Each kind of distribution in this library is a class type - an object, with member functions.
If you are familiar with statistics libraries using functions, and 'Distributions as Objects' seem alien, see the comparison to other statistics libraries.
Policies provide optional fine-grained control of the behaviour of these classes, allowing the user to customise behaviour such as how errors are handled, or how the quantiles of discrete distributions behave.
Making distributions class types does two things:
Although the distribution classes in this library are templates, there
are typedefs on type double that mostly take the usual
name of the distribution (except where there is a clash with a function
of the same name: beta and gamma, in which case using the default template
double - is nearly as convenient).
Probably 95% of uses are covered by these typedefs:
// using namespace boost::math; // Avoid potential ambiguity with names in std <random> // Safer to declare specific functions with using statement(s): using boost::math::beta_distribution; using boost::math::binomial_distribution; using boost::math::students_t; // Construct a students_t distribution with 4 degrees of freedom: students_t d1(4); // Construct a double-precision beta distribution // with parameters a = 10, b = 20 beta_distribution<> d2(10, 20); // Note: _distribution<> suffix !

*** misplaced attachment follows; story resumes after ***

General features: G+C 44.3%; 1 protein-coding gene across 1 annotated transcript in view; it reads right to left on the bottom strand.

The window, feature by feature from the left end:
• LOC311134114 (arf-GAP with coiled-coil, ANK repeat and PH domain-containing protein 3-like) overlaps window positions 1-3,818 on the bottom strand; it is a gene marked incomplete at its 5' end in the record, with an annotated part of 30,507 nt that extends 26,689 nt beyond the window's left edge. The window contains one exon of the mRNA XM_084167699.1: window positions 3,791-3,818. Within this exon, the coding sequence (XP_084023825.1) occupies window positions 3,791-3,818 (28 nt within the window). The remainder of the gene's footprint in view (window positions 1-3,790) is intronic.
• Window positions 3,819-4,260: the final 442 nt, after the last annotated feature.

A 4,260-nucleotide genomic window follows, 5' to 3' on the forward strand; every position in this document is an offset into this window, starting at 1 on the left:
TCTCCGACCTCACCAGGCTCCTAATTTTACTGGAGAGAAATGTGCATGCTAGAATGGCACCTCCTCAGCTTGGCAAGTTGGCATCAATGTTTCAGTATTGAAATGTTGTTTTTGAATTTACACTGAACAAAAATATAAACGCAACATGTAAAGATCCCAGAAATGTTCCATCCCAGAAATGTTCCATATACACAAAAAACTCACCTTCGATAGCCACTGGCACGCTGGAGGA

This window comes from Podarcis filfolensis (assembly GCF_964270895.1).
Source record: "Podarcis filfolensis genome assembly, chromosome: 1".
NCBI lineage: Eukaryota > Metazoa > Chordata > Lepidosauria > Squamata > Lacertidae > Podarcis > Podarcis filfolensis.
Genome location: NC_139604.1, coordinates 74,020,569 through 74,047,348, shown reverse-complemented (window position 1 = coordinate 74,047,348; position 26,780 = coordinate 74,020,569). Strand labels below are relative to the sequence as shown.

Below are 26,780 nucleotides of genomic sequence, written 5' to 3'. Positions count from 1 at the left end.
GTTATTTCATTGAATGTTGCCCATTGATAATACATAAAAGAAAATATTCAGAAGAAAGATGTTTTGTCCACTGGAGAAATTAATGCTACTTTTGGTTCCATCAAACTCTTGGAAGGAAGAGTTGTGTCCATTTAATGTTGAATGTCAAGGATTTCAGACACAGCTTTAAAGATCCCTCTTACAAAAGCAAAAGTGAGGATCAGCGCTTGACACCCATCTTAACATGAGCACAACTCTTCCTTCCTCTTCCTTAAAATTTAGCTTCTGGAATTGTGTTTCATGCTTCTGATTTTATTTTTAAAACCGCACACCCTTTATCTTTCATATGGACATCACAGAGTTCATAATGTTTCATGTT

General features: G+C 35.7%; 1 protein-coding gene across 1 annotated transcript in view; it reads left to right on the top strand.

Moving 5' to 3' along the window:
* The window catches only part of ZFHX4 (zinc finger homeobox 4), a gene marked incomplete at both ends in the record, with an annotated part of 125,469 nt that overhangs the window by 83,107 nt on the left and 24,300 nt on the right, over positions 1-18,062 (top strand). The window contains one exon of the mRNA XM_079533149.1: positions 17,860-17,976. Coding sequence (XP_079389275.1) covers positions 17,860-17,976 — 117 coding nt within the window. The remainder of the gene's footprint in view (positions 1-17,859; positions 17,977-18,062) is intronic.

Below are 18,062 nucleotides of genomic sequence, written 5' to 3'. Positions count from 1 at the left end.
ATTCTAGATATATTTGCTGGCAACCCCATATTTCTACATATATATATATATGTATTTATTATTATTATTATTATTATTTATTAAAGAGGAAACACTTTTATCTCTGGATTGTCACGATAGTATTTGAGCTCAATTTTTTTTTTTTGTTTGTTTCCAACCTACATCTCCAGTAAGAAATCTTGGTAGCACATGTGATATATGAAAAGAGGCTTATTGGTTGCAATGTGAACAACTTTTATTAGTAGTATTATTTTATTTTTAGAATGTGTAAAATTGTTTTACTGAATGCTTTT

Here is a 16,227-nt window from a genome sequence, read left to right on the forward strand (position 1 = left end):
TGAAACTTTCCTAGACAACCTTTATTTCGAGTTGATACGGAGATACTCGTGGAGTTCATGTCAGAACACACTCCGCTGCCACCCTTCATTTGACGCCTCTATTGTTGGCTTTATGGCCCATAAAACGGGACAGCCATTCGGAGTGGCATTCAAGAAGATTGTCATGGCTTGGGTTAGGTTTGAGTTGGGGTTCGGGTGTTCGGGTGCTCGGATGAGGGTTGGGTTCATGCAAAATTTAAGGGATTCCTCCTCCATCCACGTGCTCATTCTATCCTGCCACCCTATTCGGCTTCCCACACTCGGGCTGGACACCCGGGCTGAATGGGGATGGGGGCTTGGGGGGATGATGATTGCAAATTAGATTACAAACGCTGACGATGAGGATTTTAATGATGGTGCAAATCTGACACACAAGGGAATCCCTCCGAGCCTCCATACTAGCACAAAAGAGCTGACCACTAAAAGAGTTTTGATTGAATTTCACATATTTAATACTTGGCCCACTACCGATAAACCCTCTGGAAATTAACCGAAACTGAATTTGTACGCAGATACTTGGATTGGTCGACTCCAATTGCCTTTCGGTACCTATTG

If you need to use the distributions with a type other than
double, then you can instantiate the template
directly: the names of the templates are the same as the
double typedef but with
appended, for example: Students
t Distribution or Binomial
// Construct a students_t distribution, of float type, // with 4 degrees of freedom: students_t_distribution<float> d3(4); // Construct a binomial distribution, of long double type, // with probability of success 0.3 // and 20 trials in total: binomial_distribution<long double> d4(20, 0.3);
The parameters passed to the distributions can be accessed via getter member functions:
d1.degrees_of_freedom(); // returns 4.0
This is all well and good, but not very useful so far. What we often want is to be able to calculate the cumulative distribution functions and quantiles etc for these distributions.